When you phone a corporate executive about work opportunities, the most important thing is not to sound desperate.
A thinly veiled “I’ll take anything I can get” is the message most likely to yield nothing.
You prepared all your marketing tools—LinkedIn profile, resume, job club handbill, website, blog and more—to present you in the most positive light and highlight your appeal.
In other words, you are a winner.
Resolve now to maintain that stance without wavering.
Some solopro freelancers and consultants believe that they are more desirable than the rest of the pack because they have married themselves till death do they part to their business model. They would never stoop to full-time employment.
They believe this gives them an edge in getting assignments.
I used to believe this too. I believed that I must irrevocably wed myself to freelancing in order to offer my services with authentic conviction.
Demonstrating this devotion doesn’t matter to me now. (Which is kind of curious because I am more certain about self-employment now than I was back when this dilemma absorbed me more deeply.)
Individuals who lost their corporate jobs this year are asking if they should tell a prospective solopro client that they are also looking for a full-time job.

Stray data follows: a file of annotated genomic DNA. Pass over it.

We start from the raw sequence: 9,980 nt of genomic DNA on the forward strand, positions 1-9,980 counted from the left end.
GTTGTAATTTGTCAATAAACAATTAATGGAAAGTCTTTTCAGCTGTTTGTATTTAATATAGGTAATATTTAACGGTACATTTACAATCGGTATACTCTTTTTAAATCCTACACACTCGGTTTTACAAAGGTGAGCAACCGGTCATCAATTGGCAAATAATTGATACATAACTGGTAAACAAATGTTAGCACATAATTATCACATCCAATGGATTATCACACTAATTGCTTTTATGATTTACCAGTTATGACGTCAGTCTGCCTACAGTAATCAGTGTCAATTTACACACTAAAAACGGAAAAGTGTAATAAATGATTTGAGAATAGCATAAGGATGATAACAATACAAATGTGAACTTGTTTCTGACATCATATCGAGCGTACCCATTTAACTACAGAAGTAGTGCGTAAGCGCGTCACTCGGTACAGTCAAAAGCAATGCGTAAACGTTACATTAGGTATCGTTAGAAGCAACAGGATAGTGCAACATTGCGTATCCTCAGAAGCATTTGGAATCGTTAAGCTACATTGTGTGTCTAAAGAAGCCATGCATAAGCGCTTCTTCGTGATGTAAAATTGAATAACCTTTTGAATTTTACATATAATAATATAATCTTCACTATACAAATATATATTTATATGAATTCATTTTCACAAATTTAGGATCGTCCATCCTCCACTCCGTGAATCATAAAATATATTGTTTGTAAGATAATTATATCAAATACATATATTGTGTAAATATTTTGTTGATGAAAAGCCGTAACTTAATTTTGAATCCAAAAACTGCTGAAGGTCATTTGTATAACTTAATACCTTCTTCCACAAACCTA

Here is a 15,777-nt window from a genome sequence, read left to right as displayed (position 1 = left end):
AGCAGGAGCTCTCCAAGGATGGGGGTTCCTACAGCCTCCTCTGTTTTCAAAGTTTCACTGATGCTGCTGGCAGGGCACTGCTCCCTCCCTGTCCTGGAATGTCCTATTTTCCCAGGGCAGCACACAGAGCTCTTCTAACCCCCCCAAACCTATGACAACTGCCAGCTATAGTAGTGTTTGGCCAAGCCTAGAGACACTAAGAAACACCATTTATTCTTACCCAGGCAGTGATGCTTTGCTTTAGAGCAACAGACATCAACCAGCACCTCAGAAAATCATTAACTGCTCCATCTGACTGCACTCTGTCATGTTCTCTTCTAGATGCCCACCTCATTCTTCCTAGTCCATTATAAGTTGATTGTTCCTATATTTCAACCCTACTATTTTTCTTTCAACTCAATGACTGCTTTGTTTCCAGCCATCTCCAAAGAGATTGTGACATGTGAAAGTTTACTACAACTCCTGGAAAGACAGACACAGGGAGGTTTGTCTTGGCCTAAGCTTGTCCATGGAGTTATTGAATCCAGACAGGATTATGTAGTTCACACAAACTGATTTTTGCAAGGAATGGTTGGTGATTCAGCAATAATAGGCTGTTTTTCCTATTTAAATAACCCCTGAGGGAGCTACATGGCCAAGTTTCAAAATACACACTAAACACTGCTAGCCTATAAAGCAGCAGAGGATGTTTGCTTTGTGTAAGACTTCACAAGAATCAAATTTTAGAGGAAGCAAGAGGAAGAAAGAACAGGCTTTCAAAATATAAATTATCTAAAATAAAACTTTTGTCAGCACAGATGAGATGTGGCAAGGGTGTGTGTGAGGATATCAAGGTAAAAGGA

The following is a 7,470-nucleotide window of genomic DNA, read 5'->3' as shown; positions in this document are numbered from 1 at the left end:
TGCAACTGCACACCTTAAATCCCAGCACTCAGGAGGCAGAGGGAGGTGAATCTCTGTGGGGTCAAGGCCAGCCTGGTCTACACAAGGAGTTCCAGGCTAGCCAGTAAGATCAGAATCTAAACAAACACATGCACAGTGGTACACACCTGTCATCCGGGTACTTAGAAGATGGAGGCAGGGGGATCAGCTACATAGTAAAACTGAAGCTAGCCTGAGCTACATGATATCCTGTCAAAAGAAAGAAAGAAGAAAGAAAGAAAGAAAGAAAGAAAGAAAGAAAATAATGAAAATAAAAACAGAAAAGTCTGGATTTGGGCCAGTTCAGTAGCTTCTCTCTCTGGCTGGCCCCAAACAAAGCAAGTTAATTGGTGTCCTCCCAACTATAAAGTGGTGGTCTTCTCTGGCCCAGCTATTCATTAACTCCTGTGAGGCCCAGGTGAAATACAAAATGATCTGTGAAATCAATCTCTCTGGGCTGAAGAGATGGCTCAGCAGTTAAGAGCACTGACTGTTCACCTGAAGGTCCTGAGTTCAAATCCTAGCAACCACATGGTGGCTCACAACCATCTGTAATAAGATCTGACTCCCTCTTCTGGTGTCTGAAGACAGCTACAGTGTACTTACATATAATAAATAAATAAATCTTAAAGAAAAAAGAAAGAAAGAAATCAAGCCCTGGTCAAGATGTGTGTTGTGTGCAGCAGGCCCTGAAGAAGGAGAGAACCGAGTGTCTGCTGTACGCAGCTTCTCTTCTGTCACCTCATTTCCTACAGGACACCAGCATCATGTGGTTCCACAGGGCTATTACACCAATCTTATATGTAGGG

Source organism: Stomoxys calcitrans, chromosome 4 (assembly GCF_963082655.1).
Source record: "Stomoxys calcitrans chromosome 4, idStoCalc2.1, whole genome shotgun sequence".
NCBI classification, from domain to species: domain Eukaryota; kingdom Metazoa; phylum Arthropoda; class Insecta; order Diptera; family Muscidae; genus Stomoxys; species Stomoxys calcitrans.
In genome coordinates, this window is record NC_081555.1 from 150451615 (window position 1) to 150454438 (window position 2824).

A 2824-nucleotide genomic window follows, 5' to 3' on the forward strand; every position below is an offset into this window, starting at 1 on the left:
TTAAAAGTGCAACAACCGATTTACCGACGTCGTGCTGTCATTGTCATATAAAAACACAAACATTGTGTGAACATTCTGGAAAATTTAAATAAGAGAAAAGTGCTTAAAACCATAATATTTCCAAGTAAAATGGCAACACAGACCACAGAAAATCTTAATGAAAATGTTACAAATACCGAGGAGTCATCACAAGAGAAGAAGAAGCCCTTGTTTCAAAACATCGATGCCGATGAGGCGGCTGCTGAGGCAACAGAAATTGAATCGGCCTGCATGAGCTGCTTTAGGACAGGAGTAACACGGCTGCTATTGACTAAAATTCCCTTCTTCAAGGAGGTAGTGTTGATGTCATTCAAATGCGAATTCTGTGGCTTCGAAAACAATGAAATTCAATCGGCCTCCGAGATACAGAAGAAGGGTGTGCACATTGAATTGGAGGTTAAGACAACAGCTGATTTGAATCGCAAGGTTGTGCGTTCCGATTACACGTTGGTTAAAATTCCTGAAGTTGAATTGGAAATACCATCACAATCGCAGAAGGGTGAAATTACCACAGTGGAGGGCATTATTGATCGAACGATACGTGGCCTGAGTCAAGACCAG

It is eternally true that asking for both makes you less eligible for either.
But today there is a new facet to the issue: You don’t need to express interest in a full-time job because they already know you are open to it.
How do they know?
By looking at your resume or LinkedIn profile. Anyone who has been employed consistently for 20 years and is now unemployed can be assumed to want a full-time job if the right one comes along.
It’s common sense. You don’t need to ask managers about payroll slots.
What if you propose solopro work and then they ask if you are available for a “real” job?
If you are totally committed to self-employment along the lines described above, you may believe you must express this commitment before learning the whole story because of “brand consistency” or whatever.
But here’s my new answer: “I am always open to opportunity. And if this opportunity is not right for me, I may know someone else who can benefit from it. So I’d love to hear more.”
(Anyway, you are itching to know the pay range, aren’t you?)
The current job market is exceedingly temperamental. It’s important to respond to availability questions just right. And it is difficult, if not impossible, to know in advance what “just right” is.
In addition, there doesn’t seem to be much hiring lately. Companies may be open to hiring contract experts, either so they can start a project without committing to a new hire or to try out a good candidate in anticipation of creating a new position sometime in the future.
What’s been your experience? Your comments, please.
Check out what I wrote on this topic several months ago:
Should you ask one person for a freelance and a full-time job at the same time?